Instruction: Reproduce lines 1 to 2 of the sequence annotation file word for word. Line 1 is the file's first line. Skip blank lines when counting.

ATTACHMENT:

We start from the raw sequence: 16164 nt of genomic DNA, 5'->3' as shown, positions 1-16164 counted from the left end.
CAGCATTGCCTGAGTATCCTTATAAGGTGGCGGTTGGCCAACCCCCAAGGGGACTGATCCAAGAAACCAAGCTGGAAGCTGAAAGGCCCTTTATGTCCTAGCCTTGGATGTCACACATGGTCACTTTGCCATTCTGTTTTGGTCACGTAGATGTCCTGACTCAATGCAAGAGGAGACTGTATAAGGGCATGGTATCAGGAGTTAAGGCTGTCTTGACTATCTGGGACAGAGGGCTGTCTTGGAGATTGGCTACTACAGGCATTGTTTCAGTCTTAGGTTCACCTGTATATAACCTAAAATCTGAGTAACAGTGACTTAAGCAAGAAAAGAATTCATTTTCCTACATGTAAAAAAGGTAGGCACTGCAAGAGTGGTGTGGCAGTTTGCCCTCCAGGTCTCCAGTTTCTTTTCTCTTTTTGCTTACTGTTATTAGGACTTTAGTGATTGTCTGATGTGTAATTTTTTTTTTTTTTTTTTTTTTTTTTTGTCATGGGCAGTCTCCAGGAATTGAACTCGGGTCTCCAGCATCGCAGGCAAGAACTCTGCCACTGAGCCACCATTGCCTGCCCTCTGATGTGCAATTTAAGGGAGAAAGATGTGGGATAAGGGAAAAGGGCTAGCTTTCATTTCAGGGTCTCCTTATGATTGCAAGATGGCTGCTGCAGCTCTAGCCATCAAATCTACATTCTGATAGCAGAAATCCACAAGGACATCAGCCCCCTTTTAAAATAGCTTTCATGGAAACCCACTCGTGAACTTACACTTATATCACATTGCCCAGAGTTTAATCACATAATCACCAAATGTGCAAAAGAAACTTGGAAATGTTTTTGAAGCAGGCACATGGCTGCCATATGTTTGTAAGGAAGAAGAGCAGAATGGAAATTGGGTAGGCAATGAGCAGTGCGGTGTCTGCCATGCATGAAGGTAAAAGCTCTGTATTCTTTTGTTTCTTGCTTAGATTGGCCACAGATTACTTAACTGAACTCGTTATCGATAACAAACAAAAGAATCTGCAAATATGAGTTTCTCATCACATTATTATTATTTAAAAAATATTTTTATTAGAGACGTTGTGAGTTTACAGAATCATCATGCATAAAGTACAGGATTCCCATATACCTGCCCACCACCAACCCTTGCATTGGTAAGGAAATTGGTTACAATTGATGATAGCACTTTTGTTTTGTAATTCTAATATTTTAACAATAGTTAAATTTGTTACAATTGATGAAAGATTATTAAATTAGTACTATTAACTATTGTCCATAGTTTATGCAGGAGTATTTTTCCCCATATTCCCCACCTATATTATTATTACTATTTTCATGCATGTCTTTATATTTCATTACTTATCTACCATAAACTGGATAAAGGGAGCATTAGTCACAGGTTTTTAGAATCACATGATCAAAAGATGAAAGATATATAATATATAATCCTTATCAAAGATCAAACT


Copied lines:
We start from the raw sequence: 16164 nt of genomic DNA, 5'->3' as shown, positions 1-16164 counted from the left end.
CAGCATTGCCTGAGTATCCTTATAAGGTGGCGGTTGGCCAACCCCCAAGGGGACTGATCCAAGAAACCAAGCTGGAAGCTGAAAGGCCCTTTATGTCCTAGCCTTGGATGTCACACATGGTCACTTTGCCATTCTGTTTTGGTCACGTAGATGTCCTGACTCAATGCAAGAGGAGACTGTATAAGGGCATGGTATCAGGAGTTAAGGCTGTCTTGACTATCTGGGACAGAGGGCTGTCTTGGAGATTGGCTACTACAGGCATTGTTTCAGTCTTAGGTTCACCTGTATATAACCTAAAATCTGAGTAACAGTGACTTAAGCAAGAAAAGAATTCATTTTCCTACATGTAAAAAAGGTAGGCACTGCAAGAGTGGTGTGGCAGTTTGCCCTCCAGGTCTCCAGTTTCTTTTCTCTTTTTGCTTACTGTTATTAGGACTTTAGTGATTGTCTGATGTGTAATTTTTTTTTTTTTTTTTTTTTTTTTTTGTCATGGGCAGTCTCCAGGAATTGAACTCGGGTCTCCAGCATCGCAGGCAAGAACTCTGCCACTGAGCCACCATTGCCTGCCCTCTGATGTGCAATTTAAGGGAGAAAGATGTGGGATAAGGGAAAAGGGCTAGCTTTCATTTCAGGGTCTCCTTATGATTGCAAGATGGCTGCTGCAGCTCTAGCCATCAAATCTACATTCTGATAGCAGAAATCCACAAGGACATCAGCCCCCTTTTAAAATAGCTTTCATGGAAACCCACTCGTGAACTTACACTTATATCACATTGCCCAGAGTTTAATCACATAATCACCAAATGTGCAAAAGAAACTTGGAAATGTTTTTGAAGCAGGCACATGGCTGCCATATGTTTGTAAGGAAGAAGAGCAGAATGGAAATTGGGTAGGCAATGAGCAGTGCGGTGTCTGCCATGCATGAAGGTAAAAGCTCTGTATTCTTTTGTTTCTTGCTTAGATTGGCCACAGATTACTTAACTGAACTCGTTATCGATAACAAACAAAAGAATCTGCAAATATGAGTTTCTCATCACATTATTATTATTTAAAAAATATTTTTATTAGAGACGTTGTGAGTTTACAGAATCATCATGCATAAAGTACAGGATTCCCATATACCTGCCCACCACCAACCCTTGCATTGGTAAGGAAATTGGTTACAATTGATGATAGCACTTTTGTTTTGTAATTCTAATATTTTAACAATAGTTAAATTTGTTACAATTGATGAAAGATTATTAAATTAGTACTATTAACTATTGTCCATAGTTTATGCAGGAGTATTTTTCCCCATATTCCCCACCTATATTATTATTACTATTTTCATGCATGTCTTTATATTTCATTACTTATCTACCATAAACTGGATAAAGGGAGCATTAGTCACAGGTTTTTAGAATCACATGATCAAAAGATGAAAGATATATAATATATAATCCTTATCAAAGATCAAACT